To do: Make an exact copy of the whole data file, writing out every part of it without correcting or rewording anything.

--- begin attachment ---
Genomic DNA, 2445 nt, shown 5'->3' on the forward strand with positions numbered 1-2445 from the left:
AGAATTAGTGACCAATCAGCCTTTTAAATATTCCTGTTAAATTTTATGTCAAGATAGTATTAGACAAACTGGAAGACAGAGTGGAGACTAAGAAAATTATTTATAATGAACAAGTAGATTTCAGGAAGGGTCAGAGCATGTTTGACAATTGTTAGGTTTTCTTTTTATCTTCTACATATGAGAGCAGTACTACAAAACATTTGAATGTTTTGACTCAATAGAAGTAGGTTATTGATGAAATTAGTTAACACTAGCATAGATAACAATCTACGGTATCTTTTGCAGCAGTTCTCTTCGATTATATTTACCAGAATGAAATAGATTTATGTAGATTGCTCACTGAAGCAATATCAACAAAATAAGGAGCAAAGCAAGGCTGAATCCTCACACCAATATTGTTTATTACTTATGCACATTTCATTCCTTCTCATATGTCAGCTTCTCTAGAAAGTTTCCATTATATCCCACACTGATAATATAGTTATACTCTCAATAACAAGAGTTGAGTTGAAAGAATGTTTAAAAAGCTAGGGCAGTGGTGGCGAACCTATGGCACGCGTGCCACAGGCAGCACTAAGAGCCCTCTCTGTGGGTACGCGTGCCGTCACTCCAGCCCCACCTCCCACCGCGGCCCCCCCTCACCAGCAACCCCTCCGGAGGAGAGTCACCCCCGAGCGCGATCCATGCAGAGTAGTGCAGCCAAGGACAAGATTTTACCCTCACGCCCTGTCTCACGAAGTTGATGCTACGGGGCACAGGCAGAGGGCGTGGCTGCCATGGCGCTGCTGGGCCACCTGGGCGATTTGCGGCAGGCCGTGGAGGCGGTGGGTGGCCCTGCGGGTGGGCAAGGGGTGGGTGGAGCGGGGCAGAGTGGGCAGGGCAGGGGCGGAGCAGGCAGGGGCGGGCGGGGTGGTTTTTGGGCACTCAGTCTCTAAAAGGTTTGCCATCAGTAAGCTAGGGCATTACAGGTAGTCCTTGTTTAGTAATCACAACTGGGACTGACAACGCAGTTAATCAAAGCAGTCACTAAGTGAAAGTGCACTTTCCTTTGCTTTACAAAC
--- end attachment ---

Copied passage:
Genomic DNA, 2445 nt, shown 5'->3' on the forward strand with positions numbered 1-2445 from the left:
AGAATTAGTGACCAATCAGCCTTTTAAATATTCCTGTTAAATTTTATGTCAAGATAGTATTAGACAAACTGGAAGACAGAGTGGAGACTAAGAAAATTATTTATAATGAACAAGTAGATTTCAGGAAGGGTCAGAGCATGTTTGACAATTGTTAGGTTTTCTTTTTATCTTCTACATATGAGAGCAGTACTACAAAACATTTGAATGTTTTGACTCAATAGAAGTAGGTTATTGATGAAATTAGTTAACACTAGCATAGATAACAATCTACGGTATCTTTTGCAGCAGTTCTCTTCGATTATATTTACCAGAATGAAATAGATTTATGTAGATTGCTCACTGAAGCAATATCAACAAAATAAGGAGCAAAGCAAGGCTGAATCCTCACACCAATATTGTTTATTACTTATGCACATTTCATTCCTTCTCATATGTCAGCTTCTCTAGAAAGTTTCCATTATATCCCACACTGATAATATAGTTATACTCTCAATAACAAGAGTTGAGTTGAAAGAATGTTTAAAAAGCTAGGGCAGTGGTGGCGAACCTATGGCACGCGTGCCACAGGCAGCACTAAGAGCCCTCTCTGTGGGTACGCGTGCCGTCACTCCAGCCCCACCTCCCACCGCGGCCCCCCCTCACCAGCAACCCCTCCGGAGGAGAGTCACCCCCGAGCGCGATCCATGCAGAGTAGTGCAGCCAAGGACAAGATTTTACCCTCACGCCCTGTCTCACGAAGTTGATGCTACGGGGCACAGGCAGAGGGCGTGGCTGCCATGGCGCTGCTGGGCCACCTGGGCGATTTGCGGCAGGCCGTGGAGGCGGTGGGTGGCCCTGCGGGTGGGCAAGGGGTGGGTGGAGCGGGGCAGAGTGGGCAGGGCAGGGGCGGAGCAGGCAGGGGCGGGCGGGGTGGTTTTTGGGCACTCAGTCTCTAAAAGGTTTGCCATCAGTAAGCTAGGGCATTACAGGTAGTCCTTGTTTAGTAATCACAACTGGGACTGACAACGCAGTTAATCAAAGCAGTCACTAAGTGAAAGTGCACTTTCCTTTGCTTTACAAAC